AG: Kiwi Muslims are progressing well. They have quite a bit to catch up with the more progressive communities. The most positive aspect of living in New Zealand is that Muslims have equal opportunity to grow as other Kiwis. They enjoy a relatively peaceful environment compared to other Western nations. Given the track record of Muslims in New Zealand as being peaceful people, despite international pressures we get along with the wider community very well. Muslim professionals are doing well in their fields, and Muslims in businesses are also doing very well, so both are contributing to the economy of New Zealand.
DH: Following up on that point, are there any particular challenges that Kiwi Muslims face?
AG: Being a heterogeneous and culturally diverse community (with migrants from 52 different nations), Muslims will continue to face challenges to accommodate diversity and remain united for the next decade or so. Once community has settled in, it has the potential to become a model community which can make a significant contribution in the economic growth and social cohesion of the country.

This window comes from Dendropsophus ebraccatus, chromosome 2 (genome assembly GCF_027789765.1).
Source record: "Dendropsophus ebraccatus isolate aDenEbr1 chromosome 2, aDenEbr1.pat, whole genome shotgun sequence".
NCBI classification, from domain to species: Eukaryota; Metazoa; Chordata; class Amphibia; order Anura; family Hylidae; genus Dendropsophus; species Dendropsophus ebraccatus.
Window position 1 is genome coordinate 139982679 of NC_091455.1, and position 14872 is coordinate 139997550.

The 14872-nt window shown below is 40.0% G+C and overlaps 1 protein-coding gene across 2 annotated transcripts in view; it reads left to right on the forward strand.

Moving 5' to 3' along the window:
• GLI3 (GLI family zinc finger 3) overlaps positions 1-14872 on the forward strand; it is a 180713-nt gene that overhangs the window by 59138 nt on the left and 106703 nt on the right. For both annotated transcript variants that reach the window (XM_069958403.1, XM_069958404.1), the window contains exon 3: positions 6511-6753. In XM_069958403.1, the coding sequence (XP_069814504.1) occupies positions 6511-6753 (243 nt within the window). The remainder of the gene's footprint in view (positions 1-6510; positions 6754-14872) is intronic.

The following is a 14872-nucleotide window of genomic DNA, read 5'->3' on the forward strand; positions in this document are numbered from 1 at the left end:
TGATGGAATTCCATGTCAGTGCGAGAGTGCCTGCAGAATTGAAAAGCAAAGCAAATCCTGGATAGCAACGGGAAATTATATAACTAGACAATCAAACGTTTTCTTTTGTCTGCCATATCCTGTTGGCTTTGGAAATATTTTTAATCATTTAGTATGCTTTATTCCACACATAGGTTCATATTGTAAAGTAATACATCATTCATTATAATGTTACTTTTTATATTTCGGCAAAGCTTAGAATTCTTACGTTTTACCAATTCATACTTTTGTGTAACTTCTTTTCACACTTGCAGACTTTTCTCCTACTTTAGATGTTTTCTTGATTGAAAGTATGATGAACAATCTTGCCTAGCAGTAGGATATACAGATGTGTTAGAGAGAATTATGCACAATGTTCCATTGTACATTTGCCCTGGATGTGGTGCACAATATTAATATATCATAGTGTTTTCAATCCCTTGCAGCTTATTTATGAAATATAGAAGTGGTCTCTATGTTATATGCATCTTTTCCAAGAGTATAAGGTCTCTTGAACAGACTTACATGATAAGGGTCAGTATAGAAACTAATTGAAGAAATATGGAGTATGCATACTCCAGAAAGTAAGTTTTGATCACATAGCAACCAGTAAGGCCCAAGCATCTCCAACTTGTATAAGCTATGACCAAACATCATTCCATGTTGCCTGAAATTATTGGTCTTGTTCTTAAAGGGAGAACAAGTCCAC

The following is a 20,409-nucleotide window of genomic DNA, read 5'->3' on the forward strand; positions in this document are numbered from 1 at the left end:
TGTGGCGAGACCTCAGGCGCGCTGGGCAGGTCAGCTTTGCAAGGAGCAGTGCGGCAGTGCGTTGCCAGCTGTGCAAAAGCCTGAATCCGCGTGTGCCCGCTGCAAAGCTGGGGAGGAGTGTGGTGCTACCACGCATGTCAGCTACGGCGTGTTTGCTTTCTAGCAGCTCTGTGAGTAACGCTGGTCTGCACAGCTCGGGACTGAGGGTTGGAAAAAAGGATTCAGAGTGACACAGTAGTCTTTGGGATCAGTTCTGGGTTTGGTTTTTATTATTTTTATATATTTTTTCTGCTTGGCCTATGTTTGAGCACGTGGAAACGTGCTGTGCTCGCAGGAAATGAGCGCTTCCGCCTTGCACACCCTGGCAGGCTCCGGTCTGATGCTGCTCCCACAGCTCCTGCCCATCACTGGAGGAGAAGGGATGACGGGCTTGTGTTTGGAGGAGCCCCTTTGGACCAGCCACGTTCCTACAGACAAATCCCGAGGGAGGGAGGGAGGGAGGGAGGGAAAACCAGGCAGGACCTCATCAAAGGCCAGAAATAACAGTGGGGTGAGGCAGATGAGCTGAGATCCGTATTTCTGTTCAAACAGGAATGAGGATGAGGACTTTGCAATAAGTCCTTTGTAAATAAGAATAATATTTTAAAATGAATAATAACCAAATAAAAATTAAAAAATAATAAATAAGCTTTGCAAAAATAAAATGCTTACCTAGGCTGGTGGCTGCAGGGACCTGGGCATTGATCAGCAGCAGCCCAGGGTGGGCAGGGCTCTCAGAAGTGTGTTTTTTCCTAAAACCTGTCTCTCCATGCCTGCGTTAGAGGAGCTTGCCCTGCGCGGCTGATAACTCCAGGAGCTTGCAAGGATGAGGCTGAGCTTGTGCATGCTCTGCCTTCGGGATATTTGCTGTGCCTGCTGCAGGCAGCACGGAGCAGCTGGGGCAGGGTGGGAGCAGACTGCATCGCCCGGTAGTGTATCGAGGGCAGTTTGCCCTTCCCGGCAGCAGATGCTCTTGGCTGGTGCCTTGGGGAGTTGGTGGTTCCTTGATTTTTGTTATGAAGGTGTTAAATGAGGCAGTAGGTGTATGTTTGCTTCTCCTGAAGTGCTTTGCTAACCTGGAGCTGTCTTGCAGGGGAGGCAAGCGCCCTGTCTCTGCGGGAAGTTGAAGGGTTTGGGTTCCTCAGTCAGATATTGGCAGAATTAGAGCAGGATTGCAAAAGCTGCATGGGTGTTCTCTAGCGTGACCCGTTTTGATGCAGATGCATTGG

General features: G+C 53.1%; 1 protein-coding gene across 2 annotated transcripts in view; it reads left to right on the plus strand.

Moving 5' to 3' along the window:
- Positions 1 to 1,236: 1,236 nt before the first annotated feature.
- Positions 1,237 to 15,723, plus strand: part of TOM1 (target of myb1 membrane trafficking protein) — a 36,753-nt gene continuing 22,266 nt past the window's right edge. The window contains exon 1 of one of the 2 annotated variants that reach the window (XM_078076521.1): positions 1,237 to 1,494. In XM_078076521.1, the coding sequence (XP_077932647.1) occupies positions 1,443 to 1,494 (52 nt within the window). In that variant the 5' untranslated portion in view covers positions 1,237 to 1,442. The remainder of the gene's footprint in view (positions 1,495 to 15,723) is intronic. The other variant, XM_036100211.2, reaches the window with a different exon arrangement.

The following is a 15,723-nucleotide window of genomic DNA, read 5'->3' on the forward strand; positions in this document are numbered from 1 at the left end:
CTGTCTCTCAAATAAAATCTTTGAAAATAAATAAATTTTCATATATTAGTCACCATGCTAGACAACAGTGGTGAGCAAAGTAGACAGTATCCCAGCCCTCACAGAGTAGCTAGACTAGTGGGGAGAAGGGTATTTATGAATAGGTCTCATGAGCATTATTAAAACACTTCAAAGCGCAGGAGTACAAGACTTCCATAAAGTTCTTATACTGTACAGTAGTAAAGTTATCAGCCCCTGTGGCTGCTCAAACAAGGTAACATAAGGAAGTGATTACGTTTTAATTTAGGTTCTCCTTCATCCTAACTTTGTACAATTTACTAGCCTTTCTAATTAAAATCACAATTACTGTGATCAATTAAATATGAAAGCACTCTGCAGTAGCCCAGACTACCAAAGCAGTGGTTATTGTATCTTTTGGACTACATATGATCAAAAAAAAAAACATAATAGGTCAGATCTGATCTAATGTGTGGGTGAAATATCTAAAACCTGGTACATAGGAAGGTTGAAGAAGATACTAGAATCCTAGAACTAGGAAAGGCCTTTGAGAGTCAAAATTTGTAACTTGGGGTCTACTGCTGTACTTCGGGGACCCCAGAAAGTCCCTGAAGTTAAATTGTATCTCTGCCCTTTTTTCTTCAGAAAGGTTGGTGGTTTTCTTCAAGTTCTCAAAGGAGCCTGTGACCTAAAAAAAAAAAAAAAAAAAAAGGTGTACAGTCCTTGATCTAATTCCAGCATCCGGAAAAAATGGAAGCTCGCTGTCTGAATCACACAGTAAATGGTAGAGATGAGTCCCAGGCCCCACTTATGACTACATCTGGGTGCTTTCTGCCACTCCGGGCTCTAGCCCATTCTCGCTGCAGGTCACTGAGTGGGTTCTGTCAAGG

AG: Another challenge that Muslims have is to gain economic parity with the wider community of New Zealanders. Nearly 25% of the Muslims in this country are political or economic refugees. They face challenges to settle in a new country where language and culture are different. They lack heritor economic base. These people need to be cared for more gently rather than being exposed immediately to the harsh realities of economic forces. It is important that these new settlers don’t become dependent on the benefit system. They are given skills to contribute in the economic growth which will give them confidence and keep their self-esteem high.